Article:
FIRST: As we criticize, analyze, and politicize the happenings in Aurora, Colorado a few days back, let’s not forget to PRAY for the victims, both living and deceased, their families, and for changes in the systems of power that spend so much time policing the Hakeem’s and Juan’s of the world that they let the James Holmes- types slip through the cracks.
This weekend was full of cinematic adventure for me (why yes, I did binge on Bette Davis films, thankyouforasking), complete with two trips to the picture show to see The Dark Knight Rises and The Amazing Spiderman, respectively. These jaunts to the talkies that would normally cheer me up, or relieve me of deadline-induced stress, were not without internal panic and self-awareness in the wake of the ubiquitous Aurora, CO theater shooting that occurred early this weekend.
I have always enjoyed the movies, and considered the movie theater a safe space for release, escape, and mindless air-puffed entertainment (ohai, Little Man). However, watching two action-heavy, violence-saturated films just days after the shooting compounded the significance of the shooting with respect to the amounts of violence we consume on a daily basis.
On Saturday, I saw The Dark Knight Rises with a friend and her sister. I admit, before I went to the theater, I called ahead to ask if the staff beefed up its (practically non-existent) security, in light of the pervasive knowledge of ‘the shooting’. I was met with an exasperated employee on the other line, sighing, “No, we’re fine,” into the phone receiver. I imagine she had fielded several calls like mine that evening, and perhaps also on Friday night. The theater we visited doubles as a live events venue, complete with a large stage at the base of the screen.
Cue my nervousness.
When I wasn’t focusing on the film (which I found disappointing in its plot, execution, and acting–save Anne Hathaway, she can do no wrong), I monitored the exits of the auditorium for folks moving in and out of the space, and scanned the stage with my eyes several times for any sudden motion. After two and a half hours, the film ended, and I bolted for the door. The unpredictability of shootings coupled with public concern about copycat assailants made me fearful for my safety, even in a crowded theater of 600 people. That bothered my soul.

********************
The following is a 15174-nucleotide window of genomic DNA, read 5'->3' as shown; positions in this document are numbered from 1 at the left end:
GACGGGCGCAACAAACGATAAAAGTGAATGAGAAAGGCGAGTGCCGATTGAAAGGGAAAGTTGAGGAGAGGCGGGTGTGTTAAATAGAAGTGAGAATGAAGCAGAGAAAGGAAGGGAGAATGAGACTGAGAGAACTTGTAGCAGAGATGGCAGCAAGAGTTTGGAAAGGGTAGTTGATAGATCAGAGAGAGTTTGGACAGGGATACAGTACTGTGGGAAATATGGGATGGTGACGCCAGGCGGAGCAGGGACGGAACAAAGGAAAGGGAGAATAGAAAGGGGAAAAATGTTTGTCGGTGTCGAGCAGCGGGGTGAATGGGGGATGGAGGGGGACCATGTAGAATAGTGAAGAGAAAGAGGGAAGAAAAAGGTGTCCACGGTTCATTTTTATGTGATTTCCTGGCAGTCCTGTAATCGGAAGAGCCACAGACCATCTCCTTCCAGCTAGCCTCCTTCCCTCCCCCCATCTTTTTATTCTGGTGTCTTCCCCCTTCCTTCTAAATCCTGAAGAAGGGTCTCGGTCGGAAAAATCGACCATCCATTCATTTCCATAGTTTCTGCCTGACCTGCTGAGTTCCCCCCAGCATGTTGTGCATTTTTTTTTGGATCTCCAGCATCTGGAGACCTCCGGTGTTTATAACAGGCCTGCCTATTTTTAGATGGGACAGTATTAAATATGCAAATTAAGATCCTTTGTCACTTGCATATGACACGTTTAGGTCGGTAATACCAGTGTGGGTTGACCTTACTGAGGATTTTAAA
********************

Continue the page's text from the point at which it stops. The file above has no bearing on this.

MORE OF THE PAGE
On Monday night, I ventured into downtown Boston for dinner and a movie with some friends. The dinner: Bertuccis, the movie: The Amazing Spiderman. The film was incredibly imaginative, and a real treat, but the shooting scenes made the lot of us tense up, and look nervously around the theater, straining our ears for the sound of actual bullet shots. When several people left the theater suddenly through the emergency exit, we all turned to one another in our 3D glasses, each of us wearing a similarly distressed look on our faces. Watching the scenes involving gun use brought a fresh anxiety, a nervousness I never knew while playing Grand Theft Auto or while watching bullet-riddled action movies. I felt incredible discomfort while watching Spiderman, the sort of discomfort that accompanies knowing better. I was aware that in my absorption in the plot, I probably would not notice anyone shifting in their seats, preparing to harm another individual, as I am sure the victims in Colorado were not expecting their film showing to end early, and with several reported deaths and dozens of injuries.
In short, it felt as thought I was listening to an ignorant co-worker or family member make wildly inappropriate jokes after an intense sensitivity or diversity awareness training session. A sort of, “Really? Is nobody gonna mention this? Are we just gonna ignore what’s wrong with this in light of reality?” feeling. In a word: icky
For the record: Spiderman was about seven times better than TDKR, in my opinion. The former was much more imaginative, and enjoyable. Besides
Eduardo Saverin Andrew Garfield is adorkable. Oh God I just typed that word.